Effects of small dams on the prevalence of bilharzia in Africa

Throughout the semi-arid areas of Africa, people have constructed many small earthen dams to provide irrigation water for dry season cultivation. While reports often blame these dams for spreading schistosomiasis, there is little evidence to substantiate such claims.

Small dams in the semi-arid zone of West Africa get the greatest amount of attention. Although the dams built for dry-season irrigation extended the range of Bulinus rohlfsi snails, a common vector for urinary schistosomiasis in West Africa, this did not cause any noticeable increases in prevalence of urinary schistosomiasis.

Several studies in the same Sudano-Sahel ecological zone as northern Nigeria noted that evidence linking small earthen dams to schistosomiasis was lacking. In Burkina Faso, natural seasonal ponds infested by Bulinus truncatus snails are more common and dangerous locations of infections than are artificial reservoirs created by small dams.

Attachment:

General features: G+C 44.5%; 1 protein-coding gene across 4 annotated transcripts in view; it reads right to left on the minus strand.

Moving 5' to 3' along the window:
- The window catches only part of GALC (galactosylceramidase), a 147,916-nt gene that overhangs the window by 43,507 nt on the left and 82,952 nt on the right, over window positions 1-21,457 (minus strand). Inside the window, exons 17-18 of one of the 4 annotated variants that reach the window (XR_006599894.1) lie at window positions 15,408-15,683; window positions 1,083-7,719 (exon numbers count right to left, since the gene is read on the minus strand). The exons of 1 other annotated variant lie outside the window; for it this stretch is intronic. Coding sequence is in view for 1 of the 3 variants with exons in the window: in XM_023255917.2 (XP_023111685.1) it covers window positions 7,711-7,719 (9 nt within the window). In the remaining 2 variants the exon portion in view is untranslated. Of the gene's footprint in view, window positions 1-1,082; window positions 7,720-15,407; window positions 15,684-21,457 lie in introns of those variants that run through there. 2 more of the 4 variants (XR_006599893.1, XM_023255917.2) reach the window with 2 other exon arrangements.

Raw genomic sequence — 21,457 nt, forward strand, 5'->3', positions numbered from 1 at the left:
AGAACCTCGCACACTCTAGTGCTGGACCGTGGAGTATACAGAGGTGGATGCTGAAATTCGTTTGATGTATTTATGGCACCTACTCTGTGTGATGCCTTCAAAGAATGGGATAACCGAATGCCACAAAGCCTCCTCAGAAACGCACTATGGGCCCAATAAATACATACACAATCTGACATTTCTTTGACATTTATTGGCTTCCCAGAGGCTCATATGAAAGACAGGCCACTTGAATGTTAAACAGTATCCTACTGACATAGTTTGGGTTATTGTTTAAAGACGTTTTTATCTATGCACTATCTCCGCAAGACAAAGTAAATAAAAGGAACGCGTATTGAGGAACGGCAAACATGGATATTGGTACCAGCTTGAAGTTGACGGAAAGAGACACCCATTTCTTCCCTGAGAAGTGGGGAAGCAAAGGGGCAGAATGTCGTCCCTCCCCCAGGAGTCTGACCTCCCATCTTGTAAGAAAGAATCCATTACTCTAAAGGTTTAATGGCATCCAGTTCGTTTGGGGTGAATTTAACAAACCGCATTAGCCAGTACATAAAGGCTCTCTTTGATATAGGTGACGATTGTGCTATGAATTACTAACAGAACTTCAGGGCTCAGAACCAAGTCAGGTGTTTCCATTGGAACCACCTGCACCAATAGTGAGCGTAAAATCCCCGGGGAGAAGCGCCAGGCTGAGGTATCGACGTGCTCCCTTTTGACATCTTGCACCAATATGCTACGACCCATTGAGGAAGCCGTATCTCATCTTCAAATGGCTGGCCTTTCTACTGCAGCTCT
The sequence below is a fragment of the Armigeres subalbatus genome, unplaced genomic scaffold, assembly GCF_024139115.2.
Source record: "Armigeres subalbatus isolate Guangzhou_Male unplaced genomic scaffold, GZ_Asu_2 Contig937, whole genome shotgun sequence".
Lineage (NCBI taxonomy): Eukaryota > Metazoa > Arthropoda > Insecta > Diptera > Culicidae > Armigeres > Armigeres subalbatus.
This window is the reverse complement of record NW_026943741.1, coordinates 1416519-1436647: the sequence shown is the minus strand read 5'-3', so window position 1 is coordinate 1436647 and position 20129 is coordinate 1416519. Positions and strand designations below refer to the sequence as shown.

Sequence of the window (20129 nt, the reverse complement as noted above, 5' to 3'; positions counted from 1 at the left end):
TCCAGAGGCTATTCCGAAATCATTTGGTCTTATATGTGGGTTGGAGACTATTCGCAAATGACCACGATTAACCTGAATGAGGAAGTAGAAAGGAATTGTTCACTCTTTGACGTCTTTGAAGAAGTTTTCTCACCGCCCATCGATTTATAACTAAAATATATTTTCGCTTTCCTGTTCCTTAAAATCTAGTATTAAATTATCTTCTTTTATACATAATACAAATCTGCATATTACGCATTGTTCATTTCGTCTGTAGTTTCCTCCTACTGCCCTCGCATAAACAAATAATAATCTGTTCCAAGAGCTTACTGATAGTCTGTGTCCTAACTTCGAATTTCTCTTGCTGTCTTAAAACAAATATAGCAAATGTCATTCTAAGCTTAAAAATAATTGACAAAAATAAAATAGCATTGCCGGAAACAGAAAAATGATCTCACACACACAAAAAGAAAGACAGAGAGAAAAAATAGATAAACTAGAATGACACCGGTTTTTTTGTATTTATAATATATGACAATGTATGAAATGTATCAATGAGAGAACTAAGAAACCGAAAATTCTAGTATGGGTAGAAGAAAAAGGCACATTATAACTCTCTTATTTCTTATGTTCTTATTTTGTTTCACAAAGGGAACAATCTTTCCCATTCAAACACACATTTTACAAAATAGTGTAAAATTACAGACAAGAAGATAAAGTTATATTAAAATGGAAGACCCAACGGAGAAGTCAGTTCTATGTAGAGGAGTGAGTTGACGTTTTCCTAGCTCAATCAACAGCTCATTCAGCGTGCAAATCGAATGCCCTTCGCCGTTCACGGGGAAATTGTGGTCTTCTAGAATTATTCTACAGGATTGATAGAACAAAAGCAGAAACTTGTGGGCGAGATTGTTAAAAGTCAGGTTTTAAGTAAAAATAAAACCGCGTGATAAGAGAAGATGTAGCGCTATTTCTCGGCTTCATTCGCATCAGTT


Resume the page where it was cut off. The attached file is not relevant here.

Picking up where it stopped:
In Cameroon, a nation-wide survey failed to find an association between the rate of schistosomiasis and small dams. Instead, temporary ponds and snail hosts adapted to low seasonal rainfall permits intense transmission of urinary and intestinal schistosomiasis throughout northern Cameroon, regardless of dams.

Contrary to the experience in Nigeria, Burkina Faso and Cameroon, one study in northern Ghana showed small dams to be linked to schistosomiasis. Data collected during 1960-61 showed much higher prevalence of schistosomiasis in the eastern, more densely settled part of what was the Upper region of Ghana. The mean prevalence of urinary schistosomiasis in the region's eastern part was 19.8% in 15 districts without dams, 42.3% in 16 districts with dams 12 years old, and 52.0% for 6 districts with dams 3 years old. Areas in the western part of the region with few or no dams had infection rates under 10% in 6 districts, and 10 to 29% in 10 others. In contrast, prevalence was over 70% in 2 of the 3 western districts containing dams.